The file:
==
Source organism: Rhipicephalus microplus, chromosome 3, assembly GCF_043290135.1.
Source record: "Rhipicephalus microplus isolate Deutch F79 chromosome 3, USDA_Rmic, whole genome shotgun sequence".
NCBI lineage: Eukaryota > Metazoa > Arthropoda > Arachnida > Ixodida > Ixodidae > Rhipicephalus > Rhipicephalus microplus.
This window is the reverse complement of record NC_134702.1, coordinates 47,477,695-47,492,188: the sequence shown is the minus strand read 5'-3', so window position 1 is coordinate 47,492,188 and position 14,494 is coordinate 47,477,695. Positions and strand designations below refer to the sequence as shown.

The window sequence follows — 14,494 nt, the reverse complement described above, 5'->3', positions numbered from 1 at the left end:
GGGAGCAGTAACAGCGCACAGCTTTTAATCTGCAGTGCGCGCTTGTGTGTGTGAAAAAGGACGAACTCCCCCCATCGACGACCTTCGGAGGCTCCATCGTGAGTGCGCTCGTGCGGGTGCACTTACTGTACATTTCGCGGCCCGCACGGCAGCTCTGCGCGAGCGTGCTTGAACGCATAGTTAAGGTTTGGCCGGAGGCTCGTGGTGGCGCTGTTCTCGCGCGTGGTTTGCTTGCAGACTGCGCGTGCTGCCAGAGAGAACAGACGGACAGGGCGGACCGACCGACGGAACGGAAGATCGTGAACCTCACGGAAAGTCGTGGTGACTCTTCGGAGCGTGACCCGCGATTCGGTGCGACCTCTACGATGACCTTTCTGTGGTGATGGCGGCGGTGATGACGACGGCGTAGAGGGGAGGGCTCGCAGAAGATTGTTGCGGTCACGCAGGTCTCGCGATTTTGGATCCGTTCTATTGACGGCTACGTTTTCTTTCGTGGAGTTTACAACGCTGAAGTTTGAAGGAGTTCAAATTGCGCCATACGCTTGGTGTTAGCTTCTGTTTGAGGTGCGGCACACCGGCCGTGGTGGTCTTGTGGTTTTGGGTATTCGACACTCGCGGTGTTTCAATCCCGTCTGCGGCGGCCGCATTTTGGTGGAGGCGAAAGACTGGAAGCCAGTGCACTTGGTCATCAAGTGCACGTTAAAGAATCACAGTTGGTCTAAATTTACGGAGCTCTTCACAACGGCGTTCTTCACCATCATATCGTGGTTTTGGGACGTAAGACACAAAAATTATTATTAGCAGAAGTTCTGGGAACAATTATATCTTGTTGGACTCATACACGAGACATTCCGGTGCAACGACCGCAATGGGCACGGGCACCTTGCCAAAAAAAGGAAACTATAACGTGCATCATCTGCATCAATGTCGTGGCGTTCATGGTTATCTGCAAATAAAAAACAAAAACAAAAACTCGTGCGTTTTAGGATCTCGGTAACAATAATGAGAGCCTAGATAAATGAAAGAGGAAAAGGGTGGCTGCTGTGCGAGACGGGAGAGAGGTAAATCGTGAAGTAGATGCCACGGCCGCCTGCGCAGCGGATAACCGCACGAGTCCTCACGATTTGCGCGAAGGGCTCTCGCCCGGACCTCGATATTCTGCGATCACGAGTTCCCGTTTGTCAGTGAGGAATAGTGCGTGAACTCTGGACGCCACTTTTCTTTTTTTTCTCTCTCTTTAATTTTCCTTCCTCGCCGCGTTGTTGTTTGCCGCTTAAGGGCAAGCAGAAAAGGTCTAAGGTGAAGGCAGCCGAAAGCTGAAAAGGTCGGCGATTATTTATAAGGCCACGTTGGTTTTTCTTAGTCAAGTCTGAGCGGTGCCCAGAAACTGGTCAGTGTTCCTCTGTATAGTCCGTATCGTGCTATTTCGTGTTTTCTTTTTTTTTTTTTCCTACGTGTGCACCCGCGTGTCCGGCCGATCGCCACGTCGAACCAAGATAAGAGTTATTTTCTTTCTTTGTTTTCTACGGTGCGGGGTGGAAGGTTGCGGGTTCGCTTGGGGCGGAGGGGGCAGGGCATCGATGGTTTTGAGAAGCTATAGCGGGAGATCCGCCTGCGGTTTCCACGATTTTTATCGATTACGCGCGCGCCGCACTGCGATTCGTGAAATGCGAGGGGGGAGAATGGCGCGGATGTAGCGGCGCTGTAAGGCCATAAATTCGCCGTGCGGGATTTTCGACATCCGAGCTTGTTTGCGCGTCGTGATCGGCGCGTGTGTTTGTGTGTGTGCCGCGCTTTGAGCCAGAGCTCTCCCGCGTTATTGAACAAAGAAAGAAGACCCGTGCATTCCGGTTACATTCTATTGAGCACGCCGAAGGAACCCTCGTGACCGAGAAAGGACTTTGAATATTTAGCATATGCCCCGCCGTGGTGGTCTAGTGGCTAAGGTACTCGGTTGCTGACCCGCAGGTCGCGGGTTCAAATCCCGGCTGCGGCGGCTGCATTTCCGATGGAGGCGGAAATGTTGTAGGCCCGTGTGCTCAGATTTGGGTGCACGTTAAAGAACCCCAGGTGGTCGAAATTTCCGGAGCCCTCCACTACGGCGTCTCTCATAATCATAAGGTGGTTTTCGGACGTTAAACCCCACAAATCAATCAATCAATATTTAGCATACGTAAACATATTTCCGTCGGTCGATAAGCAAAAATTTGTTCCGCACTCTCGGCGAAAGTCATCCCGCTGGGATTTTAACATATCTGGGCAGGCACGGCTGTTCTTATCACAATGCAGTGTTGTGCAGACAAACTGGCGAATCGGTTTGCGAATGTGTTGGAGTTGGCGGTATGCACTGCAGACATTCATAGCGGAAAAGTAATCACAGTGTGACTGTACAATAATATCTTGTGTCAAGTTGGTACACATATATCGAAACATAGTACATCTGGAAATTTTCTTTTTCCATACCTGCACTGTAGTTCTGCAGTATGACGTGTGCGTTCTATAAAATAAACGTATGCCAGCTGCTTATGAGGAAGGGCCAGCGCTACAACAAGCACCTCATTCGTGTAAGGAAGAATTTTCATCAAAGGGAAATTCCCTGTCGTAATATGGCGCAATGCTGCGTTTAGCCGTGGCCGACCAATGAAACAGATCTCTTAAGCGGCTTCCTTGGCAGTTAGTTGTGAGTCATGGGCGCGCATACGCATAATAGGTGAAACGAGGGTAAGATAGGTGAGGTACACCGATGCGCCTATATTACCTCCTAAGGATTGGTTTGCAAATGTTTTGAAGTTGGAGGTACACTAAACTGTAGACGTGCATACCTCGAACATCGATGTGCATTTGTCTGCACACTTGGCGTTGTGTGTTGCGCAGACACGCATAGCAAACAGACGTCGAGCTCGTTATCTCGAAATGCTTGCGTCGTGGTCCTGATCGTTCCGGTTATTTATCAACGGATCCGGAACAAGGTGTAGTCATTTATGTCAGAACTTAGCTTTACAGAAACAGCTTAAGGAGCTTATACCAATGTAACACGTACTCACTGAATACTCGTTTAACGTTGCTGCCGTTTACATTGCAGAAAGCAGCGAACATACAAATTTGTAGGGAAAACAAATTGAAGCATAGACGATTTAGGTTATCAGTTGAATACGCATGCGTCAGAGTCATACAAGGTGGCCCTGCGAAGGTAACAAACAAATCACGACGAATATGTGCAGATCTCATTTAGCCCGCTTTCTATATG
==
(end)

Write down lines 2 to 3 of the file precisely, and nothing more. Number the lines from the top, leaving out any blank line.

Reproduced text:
Source record: "Rhipicephalus microplus isolate Deutch F79 chromosome 3, USDA_Rmic, whole genome shotgun sequence".
NCBI lineage: Eukaryota > Metazoa > Arthropoda > Arachnida > Ixodida > Ixodidae > Rhipicephalus > Rhipicephalus microplus.